Both Houses Marking Up Farm Bill
Finally, there’s movement in Washington on the farm Bill, and plenty of it. For the first time in history, both houses of Congress are working on the new farm bill at the same time. Mary Kay Thatcher, senior director of congressional relations with the American Farm Bureau Federation, told SFN’s Rhonda Garrison says she knows there will be challenges…
Its harder now to write a bill with an adequate safety net for farmers than it was last year. We knew that would be the case. As you have less and less money to spend the options for how you come up with that safety net get fewer and fewer. So the bills look a little more alike this year than they did last year. I still think food stamps will be an outstanding issue that will be very difficult. It seems crazy to think that we can’t come up with an agreement between $4 and $20 billion dollars, the Senate a $4 billion dollar cut, the House $20 billion, out of a $770 billion pot of money. But people are just engrained on wanting either way more than $20 billion or wanting zero."
Immigration Reform Bill Coming Together
Staying in Washington, The Senate judiciary committee has resumed work on the immigration reform bill. Correspondent Bob Fuss has a preview from Capitol Hill.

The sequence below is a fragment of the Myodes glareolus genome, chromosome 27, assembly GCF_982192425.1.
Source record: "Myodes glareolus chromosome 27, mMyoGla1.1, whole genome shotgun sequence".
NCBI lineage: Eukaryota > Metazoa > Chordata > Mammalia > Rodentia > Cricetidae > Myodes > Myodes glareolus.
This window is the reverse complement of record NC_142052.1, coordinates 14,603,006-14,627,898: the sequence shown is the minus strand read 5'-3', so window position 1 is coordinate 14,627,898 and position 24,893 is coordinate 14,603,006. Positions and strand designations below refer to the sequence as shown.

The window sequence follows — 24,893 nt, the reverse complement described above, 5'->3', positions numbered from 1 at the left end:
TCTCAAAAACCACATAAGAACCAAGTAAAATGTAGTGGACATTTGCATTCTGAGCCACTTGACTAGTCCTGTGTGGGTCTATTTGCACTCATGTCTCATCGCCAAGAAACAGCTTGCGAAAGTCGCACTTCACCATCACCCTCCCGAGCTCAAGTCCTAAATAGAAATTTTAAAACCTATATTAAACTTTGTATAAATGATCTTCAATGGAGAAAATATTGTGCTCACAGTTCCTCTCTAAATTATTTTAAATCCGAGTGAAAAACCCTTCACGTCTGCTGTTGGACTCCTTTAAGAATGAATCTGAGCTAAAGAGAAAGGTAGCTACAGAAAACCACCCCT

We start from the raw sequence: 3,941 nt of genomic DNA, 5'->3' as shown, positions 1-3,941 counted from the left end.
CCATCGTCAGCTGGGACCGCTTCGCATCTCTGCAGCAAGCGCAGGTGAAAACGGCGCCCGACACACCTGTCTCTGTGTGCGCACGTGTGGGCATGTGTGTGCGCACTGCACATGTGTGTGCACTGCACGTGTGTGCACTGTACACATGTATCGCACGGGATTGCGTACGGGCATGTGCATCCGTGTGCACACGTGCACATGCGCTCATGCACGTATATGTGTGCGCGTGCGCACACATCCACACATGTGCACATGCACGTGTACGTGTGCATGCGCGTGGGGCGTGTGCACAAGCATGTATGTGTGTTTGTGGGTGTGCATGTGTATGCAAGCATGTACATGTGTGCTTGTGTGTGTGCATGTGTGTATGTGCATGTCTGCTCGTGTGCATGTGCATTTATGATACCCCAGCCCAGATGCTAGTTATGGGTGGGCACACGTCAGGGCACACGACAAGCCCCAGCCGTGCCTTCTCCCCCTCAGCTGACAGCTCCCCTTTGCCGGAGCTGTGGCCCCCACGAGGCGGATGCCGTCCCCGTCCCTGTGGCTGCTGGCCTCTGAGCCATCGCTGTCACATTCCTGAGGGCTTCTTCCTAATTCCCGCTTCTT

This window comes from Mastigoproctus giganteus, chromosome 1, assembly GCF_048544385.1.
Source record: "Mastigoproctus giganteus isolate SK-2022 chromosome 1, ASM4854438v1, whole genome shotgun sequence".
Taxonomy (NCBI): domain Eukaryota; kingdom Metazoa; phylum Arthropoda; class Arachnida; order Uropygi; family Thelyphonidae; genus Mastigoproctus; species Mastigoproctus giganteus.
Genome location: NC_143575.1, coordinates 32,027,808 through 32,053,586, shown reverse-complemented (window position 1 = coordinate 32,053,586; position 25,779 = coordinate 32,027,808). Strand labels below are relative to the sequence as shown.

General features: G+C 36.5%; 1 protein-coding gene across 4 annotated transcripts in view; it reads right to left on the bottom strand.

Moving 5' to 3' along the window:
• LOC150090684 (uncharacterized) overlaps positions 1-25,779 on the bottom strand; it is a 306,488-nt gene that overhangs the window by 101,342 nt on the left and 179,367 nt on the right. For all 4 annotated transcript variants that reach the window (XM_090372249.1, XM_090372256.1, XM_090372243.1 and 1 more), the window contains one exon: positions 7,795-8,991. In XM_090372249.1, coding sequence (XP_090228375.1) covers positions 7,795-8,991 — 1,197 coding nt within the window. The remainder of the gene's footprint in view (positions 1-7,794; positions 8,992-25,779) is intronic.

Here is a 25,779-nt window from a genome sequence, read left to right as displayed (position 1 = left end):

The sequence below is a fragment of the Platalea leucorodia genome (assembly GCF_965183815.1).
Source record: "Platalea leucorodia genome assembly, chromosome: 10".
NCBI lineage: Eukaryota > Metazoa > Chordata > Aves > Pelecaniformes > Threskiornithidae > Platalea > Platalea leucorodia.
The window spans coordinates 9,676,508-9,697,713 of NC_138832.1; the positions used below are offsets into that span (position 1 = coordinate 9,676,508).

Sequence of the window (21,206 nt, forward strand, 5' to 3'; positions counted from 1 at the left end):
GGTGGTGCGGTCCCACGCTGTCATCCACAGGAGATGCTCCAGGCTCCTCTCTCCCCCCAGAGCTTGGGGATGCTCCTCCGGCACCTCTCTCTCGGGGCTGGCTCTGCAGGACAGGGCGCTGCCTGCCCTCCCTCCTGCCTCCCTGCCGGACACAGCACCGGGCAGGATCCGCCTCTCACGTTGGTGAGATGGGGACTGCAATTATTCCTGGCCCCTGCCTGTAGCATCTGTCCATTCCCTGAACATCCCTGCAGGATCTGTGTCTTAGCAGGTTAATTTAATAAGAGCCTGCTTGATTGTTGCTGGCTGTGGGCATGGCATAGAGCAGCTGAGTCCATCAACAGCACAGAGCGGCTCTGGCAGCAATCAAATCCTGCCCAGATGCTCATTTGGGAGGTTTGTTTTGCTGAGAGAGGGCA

“The Senate Judiciary Committee dealt with almost three dozen amendments at its first meeting and picks up again today as backers of the bi-partisan coalition that wrote the immigration reform bill tried to hold it together. Key elements include strengthening the border, providing legal status and a path to citizenship to some 11 million illegal immigrants already here and letting more immigrants come legally, including a large number of seasonal farm workers.”
GMO Effects Still Undetermined
In cities and counties across the U.S. the labeling of genetically modified foods remains a hot topic. More from CBS' Stephan Kaufman…
“The labeling of genetically modified foods remains a controversial topic among consumers as well as dieticians. Is there a down side of GMO ingredients? Jessica Krangle, spokesperson for the Academy for Nutrition and Dietetics says the verdict is still out:
‘The science behind it does not reflect that in human studies. We don’t have the evidence to support one way or the other.’
Among the most commonly genetically modified foods are corn and tomatoes.”
Famous Texas Swindler Dies at 88
Texas con man Billie Sol Estes, the colorful 1960s swindler whose case became a national sensation, has died. He was 88. He became notorious in 1962, when he was accused of looting a federal crop subsidy program in a scam involving phony financial statements and non-existent fertilizer tanks. Several lower level agriculture officials resigned.